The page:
Brigham Exploration Company Q4 2007 Earnings Call Transcript

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Brigham Exploration Company (BEXP) Q4 2007 Earnings Call March 4, 2008 10:00 AM ET


Bud Brigham - Chairman, CEO and President

Gene Shepherd - CFO and EVP

Lance Langford - EVP of Operations


David Heikkinen - Tudor Pickering

Ron Mills - Johnson Rice


Good day ladies and gentlemen, and welcome to the fourth quarter and year-end Brigham Exploration Company Earnings Call. My name is Angelic; I will be your coordinator for today. (Operator Instructions). As a reminder, this conference is being recorded for replay purposes.

I would now like to turn the presentation over to your host for today's call, Mr. Bud Brigham, Chairman, CEO and President. Please proceed sir.

Bud Brigham

Thank you, Angelic. Thanks to each of you for participating in Brigham Exploration Company's year-end 2007 conference call. With me today, we have Gene Shepherd, our Chief Financial Officer and Executive Vice President; Lance Langford, Executive Vice President of Operations; Jeff Larson, our Executive Vice President of Exploration; and Rob Roosa, our Finance Manager.

Briefly, during this call we are going to make some forward-looking statements to help you understand our company's results. In our company's SEC filings and the press releases that were issued yesterday, there are some risk factors that should be noted that might cause our actual results to differ from what we talk about today or from our projections. I encourage you to review our filings with the SEC.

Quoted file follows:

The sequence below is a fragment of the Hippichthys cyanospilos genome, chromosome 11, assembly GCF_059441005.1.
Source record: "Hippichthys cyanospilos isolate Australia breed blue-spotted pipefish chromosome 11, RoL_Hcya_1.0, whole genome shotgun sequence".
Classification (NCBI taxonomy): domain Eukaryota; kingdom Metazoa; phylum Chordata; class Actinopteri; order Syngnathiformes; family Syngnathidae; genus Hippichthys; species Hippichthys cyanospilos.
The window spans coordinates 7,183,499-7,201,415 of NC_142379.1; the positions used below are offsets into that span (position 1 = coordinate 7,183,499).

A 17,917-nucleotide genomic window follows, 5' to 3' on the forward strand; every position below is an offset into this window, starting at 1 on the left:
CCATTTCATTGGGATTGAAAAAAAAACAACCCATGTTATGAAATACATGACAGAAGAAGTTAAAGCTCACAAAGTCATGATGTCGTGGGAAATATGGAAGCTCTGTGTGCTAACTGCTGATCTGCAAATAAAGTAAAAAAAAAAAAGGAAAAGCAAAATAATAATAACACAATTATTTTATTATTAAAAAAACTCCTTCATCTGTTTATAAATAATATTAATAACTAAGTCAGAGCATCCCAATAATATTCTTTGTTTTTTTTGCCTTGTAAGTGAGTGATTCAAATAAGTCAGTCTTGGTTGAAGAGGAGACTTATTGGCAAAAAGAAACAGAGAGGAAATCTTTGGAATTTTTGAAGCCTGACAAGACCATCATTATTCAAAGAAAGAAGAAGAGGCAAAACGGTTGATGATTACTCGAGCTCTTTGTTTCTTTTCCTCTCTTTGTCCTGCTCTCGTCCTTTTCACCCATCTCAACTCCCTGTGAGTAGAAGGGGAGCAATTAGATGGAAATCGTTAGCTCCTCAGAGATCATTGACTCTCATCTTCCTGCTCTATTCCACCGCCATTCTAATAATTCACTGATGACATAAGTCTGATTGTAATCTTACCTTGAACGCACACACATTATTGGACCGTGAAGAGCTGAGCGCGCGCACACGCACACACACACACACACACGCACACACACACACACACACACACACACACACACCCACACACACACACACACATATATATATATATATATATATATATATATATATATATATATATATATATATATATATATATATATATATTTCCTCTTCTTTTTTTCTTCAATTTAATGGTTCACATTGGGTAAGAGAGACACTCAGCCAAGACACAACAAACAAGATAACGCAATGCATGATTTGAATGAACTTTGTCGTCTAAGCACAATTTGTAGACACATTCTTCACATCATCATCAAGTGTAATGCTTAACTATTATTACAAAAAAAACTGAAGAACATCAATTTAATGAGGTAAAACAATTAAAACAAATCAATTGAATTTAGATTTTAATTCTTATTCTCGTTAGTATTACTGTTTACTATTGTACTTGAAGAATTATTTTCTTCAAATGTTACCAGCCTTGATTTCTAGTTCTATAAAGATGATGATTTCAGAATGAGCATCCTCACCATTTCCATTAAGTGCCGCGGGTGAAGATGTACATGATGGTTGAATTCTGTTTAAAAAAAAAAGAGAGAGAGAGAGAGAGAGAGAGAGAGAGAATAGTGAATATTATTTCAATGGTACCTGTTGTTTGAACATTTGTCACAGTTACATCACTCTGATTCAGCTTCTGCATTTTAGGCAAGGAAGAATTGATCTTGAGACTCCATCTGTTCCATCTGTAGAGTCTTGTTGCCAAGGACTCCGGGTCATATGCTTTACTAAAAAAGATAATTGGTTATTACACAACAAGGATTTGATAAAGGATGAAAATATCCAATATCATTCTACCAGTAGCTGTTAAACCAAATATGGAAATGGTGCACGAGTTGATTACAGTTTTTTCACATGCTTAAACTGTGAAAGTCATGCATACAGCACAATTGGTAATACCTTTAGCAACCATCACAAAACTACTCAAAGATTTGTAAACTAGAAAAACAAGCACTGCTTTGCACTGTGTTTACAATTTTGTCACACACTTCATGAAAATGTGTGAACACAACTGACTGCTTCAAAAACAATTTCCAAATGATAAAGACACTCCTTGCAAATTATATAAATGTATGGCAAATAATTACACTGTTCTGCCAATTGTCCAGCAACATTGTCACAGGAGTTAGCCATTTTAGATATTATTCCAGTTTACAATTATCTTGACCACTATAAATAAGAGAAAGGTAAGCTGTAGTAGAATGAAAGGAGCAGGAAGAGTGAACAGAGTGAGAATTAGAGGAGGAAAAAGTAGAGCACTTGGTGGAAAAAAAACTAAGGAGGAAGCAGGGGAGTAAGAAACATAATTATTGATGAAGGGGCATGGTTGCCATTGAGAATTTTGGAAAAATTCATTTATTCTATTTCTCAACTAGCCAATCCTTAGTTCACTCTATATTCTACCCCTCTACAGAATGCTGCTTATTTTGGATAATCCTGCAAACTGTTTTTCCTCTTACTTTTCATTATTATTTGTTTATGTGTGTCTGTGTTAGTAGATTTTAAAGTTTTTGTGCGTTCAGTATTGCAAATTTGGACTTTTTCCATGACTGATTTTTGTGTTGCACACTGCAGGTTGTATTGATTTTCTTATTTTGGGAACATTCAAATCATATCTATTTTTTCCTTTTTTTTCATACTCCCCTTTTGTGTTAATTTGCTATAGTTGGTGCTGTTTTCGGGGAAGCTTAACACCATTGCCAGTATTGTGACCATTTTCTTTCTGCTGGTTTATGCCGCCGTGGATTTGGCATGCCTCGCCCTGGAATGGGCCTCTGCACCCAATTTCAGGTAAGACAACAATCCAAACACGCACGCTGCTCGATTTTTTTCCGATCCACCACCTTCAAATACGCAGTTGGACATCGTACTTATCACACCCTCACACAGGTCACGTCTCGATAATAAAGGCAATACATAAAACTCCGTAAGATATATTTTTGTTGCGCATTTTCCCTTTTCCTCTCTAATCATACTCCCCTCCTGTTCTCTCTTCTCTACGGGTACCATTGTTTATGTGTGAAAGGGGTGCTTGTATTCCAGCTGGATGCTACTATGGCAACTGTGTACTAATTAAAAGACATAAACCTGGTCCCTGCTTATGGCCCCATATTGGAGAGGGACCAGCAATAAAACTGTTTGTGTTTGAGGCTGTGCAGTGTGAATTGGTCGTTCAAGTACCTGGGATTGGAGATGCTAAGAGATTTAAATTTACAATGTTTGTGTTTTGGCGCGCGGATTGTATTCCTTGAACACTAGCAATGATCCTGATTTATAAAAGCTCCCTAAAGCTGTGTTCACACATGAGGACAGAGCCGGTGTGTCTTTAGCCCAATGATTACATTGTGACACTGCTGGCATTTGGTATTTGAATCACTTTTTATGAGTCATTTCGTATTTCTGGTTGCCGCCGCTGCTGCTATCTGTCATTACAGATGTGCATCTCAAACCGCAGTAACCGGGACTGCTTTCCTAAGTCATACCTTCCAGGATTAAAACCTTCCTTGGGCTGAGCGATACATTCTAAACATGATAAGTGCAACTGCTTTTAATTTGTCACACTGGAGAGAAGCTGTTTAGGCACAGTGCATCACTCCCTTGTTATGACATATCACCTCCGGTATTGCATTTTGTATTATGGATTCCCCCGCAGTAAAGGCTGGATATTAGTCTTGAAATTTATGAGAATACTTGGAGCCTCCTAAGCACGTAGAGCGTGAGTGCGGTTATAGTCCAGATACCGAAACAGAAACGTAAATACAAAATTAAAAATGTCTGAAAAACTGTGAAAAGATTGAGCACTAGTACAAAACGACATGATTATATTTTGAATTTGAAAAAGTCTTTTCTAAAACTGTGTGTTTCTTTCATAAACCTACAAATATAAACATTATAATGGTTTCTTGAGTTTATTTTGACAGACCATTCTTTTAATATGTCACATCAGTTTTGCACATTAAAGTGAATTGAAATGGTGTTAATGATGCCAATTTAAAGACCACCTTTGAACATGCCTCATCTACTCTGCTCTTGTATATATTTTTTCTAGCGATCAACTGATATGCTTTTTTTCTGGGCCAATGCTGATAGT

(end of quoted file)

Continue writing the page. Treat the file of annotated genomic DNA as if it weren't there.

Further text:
In addition, a copy of our company's press releases, as well as other financial and statistical information about the period to be presented in the conference call, will be available on the company's website under the section entitled Investor Relations at

We've also updated and will continue to update our corporate presentation, which can be accessed via our website. It includes both our fourth quarter 2007 results as well as our plans for 2008. Also in the event you are following the Williston Basin Bakken play, there is a map in the presentation that would be helpful to view as we describe the accelerating drilling in that very active play.

So let's get started. For BEXP 2007 was a year of record production volumes, revenue and cash flow. Most importantly our substantial recent, long term investments in resource play acreage and 3D seismic began to pay dividends in 2007, highlighted by drilling successes in the North Dakota, Bakken play where we now control over 240,000 net acres.

I believe that in subsequent years with the benefit of hindsight we'll look back on 2007 as a very exiting year of transition for our company, possibly even as an inflection point proceeding a period of exceptional growth in net asset value creation for our shareholders. Although the best is likely in front of us, I'd like to review our accomplishments during 2007, including 217% reserve replacement with low production cost and high present value reserves added at a total proved finding cost of $3.88 per Mcfe.